Today, a secure retirement is out of reach for millions of Americans, especially those who work for small businesses. Nearly two million Tar Heels have no access to a retirement savings plan through their employers – that’s about 50% of the 18 to 64-year-old population.
That is why the NC House of Representatives unanimously passed (108-0) HB604, a study bill introduced by Representatives Jon Hardister (R), Bobby Hanig (R), and Stephen M. Ross (R), so North Carolina can find the best ways to make it easier for North Carolinians to save so they can live the lives they want in retirement. AARP is now urging the NC Senate to pass the study bill so the state can begin its research and begin developing a plan.
A workplace retirement savings plan is a commonsense solution that makes it easier for businesses to create a private retirement savings account for employees, helping them take charge of their financial futures and live independently as they age.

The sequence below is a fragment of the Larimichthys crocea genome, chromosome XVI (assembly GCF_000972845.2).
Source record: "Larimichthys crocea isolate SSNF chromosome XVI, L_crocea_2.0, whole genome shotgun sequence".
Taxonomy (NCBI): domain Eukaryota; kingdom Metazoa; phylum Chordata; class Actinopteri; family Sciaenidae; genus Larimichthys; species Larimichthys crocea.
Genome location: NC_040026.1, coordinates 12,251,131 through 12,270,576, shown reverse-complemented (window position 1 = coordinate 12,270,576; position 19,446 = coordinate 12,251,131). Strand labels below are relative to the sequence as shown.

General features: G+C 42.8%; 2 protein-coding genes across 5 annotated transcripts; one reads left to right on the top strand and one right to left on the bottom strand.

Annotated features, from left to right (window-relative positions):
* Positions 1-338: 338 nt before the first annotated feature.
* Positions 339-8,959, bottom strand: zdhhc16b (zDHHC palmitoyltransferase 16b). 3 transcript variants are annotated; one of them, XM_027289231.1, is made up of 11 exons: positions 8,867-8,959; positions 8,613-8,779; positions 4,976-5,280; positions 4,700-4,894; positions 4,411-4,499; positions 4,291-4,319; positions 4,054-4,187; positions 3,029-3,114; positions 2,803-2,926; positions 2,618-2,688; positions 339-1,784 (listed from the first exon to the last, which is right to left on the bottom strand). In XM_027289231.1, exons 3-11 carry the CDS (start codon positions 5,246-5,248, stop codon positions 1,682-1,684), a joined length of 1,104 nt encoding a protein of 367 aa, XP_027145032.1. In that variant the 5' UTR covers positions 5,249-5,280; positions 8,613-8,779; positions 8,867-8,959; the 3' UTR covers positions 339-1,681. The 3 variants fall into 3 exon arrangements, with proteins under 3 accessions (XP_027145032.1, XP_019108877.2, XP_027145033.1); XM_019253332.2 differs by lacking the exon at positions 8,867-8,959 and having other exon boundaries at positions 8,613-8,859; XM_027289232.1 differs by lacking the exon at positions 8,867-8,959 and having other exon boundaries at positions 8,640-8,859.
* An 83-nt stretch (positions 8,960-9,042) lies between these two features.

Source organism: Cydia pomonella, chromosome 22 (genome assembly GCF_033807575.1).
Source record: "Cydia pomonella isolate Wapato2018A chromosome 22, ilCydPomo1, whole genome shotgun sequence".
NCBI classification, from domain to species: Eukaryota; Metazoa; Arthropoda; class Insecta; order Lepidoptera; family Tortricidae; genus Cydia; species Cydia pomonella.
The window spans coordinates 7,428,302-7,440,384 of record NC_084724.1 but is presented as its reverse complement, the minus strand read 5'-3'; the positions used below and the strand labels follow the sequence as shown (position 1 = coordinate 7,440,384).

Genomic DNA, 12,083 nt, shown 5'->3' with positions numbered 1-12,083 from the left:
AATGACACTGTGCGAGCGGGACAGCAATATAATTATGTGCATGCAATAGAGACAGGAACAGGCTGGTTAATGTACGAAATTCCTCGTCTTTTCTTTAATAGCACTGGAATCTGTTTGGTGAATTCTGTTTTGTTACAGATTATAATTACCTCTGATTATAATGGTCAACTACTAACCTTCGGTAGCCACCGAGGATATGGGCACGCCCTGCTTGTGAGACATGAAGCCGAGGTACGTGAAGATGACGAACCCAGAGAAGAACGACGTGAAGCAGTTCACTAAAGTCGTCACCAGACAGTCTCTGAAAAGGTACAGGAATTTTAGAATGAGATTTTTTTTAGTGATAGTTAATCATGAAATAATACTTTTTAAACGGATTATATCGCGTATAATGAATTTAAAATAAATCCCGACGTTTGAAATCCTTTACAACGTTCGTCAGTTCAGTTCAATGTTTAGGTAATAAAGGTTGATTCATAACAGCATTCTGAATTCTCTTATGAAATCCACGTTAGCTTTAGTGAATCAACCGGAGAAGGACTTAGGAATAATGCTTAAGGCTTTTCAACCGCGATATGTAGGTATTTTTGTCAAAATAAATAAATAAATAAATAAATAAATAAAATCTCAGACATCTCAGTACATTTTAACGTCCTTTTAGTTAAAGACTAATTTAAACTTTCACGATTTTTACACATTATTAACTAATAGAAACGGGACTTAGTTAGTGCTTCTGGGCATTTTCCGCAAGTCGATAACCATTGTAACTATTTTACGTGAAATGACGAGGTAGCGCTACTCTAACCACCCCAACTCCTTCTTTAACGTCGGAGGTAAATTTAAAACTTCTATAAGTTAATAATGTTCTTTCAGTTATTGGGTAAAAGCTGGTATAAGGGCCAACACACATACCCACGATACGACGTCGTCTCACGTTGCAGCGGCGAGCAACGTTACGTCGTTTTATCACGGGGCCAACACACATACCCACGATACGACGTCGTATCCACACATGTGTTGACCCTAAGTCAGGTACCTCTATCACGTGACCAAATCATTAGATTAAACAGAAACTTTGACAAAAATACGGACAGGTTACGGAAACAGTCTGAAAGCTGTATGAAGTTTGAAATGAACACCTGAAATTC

When workers have access to payroll deductions for retirement savings, they are 15 times more likely to save.
Easier ways to save promotes financial freedom:
For retirees, Social Security alone isn’t enough to depend on. The average monthly Social Security benefit is only about $1,200 per month. While Social Security is a critical piece of the puzzle, it is not enough savings to ensure people can live independently as they get older.
Workplace retirement savings accounts make it easier for workers to grow the additional savings they will need to live a secure and independent future.
Ten other states have set up plans that are:
Voluntary: It’s up to employees to decide if they want to participate.
Give Employees Control: Accounts are portable. When employees switch jobs, they can take their retirement savings accounts with them.
Save Taxpayer Dollars: Giving employees a simple way to save for retirement will mean fewer Americans will need to rely on government safety net services, which will save taxpayer dollars.
No Risk to the Employer: A savings plan would be easy for employers to set up, and there would be no ongoing costs or risk to the employers or the state.
Learn more about AARP’s efforts on the retirement savings study and what’s happening in North Carolina by signing up for free Advocacy Alerts.
This story is provided by AARP North Carolina. Visit the AARP North Carolina page for more news, events, and programs affecting retirement, health care, and more.
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